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Gulf Coast Gardening: Butterfly Gardening

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Lowe’s Gulf Coast gardening contributor explains how to attract butterflies to your garden.

Zebra longwing on Firebush
Butterfly on sweet almond

By Mary Glazer

I’ve heard gardeners refer to butterflies as “flying flowers.” I first became interested in butterfly gardening years ago when I noticed a neighbor’s yard with dozens of fluttering butterflies, and not just one species. It was a sharp contrast to my own yard, despite an equal amount of flowers, with only an occasional fly-by visitor. At the time the butterflies in my yard seemed to be heading somewhere else.

gulf wing fritillary on tithonia

After reading up on the subject, talking to local experts, and joining the North American Butterfly Association, I learned it was really quite simple to attract butterflies to my yard. Eventually I taught community education classes about the topic.

black swallowtail caterpillar on bronze fennel

Similar to attracting birds—which need food, water, and a place to nest—butterflies get all of their needs met from two sources: host plants and nectar plants. When I lecture about this topic, I bring a martini glass and a baby bottle. Yes, the difference is that dramatic between adult butterflies and their juvenile caterpillar predecessors.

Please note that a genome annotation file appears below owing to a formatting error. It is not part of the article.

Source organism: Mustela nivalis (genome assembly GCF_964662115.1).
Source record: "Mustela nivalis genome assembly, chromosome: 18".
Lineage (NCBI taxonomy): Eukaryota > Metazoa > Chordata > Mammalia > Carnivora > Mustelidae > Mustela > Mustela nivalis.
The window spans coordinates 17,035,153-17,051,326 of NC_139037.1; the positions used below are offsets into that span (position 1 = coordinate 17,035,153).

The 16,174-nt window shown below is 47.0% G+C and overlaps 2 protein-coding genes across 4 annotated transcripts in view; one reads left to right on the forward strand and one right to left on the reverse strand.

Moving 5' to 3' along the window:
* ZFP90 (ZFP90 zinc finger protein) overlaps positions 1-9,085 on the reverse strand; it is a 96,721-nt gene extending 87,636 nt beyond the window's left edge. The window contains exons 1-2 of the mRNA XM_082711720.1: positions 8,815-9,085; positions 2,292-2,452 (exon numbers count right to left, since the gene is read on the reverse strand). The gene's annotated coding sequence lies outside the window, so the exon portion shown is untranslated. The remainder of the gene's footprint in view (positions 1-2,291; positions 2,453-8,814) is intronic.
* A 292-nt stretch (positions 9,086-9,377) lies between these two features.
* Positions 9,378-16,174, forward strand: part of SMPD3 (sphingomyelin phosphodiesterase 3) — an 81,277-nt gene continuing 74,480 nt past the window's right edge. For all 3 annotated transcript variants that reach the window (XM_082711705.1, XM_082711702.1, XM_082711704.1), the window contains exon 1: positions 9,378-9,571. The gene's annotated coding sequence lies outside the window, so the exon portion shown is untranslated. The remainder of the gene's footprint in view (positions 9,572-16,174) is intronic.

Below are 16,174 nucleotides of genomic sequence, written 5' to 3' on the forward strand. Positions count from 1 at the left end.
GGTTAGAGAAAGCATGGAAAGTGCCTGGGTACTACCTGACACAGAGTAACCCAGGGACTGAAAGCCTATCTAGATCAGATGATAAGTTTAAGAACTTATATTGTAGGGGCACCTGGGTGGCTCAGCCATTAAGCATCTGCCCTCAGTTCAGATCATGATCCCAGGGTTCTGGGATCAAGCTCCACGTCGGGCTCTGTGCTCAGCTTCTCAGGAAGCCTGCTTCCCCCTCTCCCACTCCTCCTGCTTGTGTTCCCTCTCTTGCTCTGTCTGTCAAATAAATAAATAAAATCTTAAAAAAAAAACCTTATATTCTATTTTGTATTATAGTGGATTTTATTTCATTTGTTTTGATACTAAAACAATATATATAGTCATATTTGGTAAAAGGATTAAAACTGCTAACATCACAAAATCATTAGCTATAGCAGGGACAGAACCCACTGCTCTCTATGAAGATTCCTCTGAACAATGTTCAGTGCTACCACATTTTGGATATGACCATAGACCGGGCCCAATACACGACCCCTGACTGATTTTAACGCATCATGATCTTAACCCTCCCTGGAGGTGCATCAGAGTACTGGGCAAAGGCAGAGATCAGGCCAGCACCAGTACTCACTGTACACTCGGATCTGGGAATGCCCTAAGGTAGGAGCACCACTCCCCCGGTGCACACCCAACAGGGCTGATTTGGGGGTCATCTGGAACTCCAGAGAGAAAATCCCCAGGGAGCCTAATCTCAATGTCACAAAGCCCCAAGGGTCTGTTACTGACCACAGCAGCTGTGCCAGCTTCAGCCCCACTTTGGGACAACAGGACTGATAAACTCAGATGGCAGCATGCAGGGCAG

This was the disparity between my yard and my neighbor’s: I only provided the nectar plants (almost anything that flowers) for the adult butterflies. Sure they stopped by for a drink but were quickly on their way. What I didn’t have was host plants, the ones their caterpillars eat. Also, what I didn’t know at the time is different species of butterfly caterpillars only consume certain plants.

I think we’ve all known a picky eater in our day—the kids who only want to eat one type of food. Butterfly caterpillars are like that, and for this reason the adult female butterflies only lay their eggs on the plant their caterpillars eat. For example: monarch butterflies only lay their eggs on milkweed; zebra longwing butterflies lay their eggs on passion vine; black swallowtails look for bronze fennel. And yellow sulfur butterflies lay eggs on the cassia plant.

butterfly on hammock

Now that I know this I make sure to have snacking plants for the caterpillars that one day turn into wonderful butterflies. I’m not about to give them a reason to move on quickly.

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